The core framework for governance of cybersecurity is defined by the processes and policies an organization designs and follows. Effective processes are key to an organization’s preventative and responsive controls. This can come in many forms including separation of duties, physical access controls, ensuring follow through on best practices, regular security audits, reviews, and more. However, as cyber threats can change quickly, these processes need to be continually reviewed to adapt with expanding threat landscape.


Deciding on the right hardware and software for effective defensive strategies is critical to organizational security. These generally form your defense against malicious actors, both internally and as your perimeter. Perimeter security can include enterprise-grade firewall, remote access controls, VPN, spam filters, etc. While internal security includes your anti-virus protection, advanced threat detection, encryption, offline backups, and so on. These technologies can be strategically leveraged and layered to design an effective security system that protects organizational data.

Effective Cybersecurity Tips for Your Organization

Now that you know that cybersecurity is broken down into three pillars—People, Processes, Technology—here are a few top cybersecurity tips every organization should follow:

Software updates

Software updates contain bug fixes and patch known vulnerabilities that can compromise an organization’s security. It’s important for companies to keep on top of update cycles for all its applications and operating systems.

Data Backup

Building redundancy and failsafe accessibility in your data backups is critical to the survival of any business. Organizations should try to backup data automatically, or on a periodic basis and store multiple copies offsite or in the cloud.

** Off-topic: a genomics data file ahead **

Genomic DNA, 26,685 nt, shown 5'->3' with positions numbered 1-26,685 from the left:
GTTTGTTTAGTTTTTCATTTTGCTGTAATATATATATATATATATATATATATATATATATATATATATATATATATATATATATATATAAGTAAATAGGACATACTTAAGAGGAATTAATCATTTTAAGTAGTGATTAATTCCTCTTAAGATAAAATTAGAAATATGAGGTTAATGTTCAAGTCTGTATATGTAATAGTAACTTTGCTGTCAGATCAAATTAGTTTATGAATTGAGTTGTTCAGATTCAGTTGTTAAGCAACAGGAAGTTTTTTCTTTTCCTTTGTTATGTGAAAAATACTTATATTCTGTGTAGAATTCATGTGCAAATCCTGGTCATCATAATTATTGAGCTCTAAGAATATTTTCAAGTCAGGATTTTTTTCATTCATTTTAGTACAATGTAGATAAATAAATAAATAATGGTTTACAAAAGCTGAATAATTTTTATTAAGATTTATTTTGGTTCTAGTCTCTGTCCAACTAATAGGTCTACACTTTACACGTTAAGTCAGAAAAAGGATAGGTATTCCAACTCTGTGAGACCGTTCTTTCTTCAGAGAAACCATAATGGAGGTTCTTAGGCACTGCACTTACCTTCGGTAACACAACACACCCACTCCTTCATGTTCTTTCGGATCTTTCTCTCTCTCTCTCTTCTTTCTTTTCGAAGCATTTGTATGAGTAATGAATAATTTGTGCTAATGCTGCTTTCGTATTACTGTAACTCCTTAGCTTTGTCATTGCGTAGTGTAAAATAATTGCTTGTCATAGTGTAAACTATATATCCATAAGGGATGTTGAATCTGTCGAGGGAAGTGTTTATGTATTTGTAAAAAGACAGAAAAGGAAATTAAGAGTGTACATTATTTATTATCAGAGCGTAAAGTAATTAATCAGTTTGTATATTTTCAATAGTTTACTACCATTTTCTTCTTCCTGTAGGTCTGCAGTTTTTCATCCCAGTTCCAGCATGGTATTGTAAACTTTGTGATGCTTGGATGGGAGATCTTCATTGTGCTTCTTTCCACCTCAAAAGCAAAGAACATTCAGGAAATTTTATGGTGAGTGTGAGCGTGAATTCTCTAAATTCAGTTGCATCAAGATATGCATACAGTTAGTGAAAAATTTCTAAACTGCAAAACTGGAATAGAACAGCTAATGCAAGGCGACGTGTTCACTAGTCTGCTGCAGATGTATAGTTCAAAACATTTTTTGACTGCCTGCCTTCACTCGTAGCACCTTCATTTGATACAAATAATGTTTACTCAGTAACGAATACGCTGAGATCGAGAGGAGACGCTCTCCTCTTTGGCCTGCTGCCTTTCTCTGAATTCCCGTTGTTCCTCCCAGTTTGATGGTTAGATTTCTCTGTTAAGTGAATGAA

Password Hygiene and Multi-Factor Authentication

Maintaining effective password management and strong authentication systems can be critical to an organization’s security. Strong, complex passwords that are at least 12-14 characters long should be required. And ideally, companies should always implement multi-factor authentication. Authentication controls and data access controls should also apply to vendors and business partners who have access to sensitive data.


If you’re interested in learning more tips to protect your business against growing cyber threats, we will be discussing them in depth in our upcoming webinar: Cybersecurity Tips for Your Organization.

For more details on Webinar, please visit

Marce Miracle

Marketing & Communications Manager at Apex Technology Management, California-based IT Support Company. She is an expert in in-depth market research and knows how to stay on top of the most recent industry trends. She has a strong focus on budgeting and ensuring maximum profitability in the business.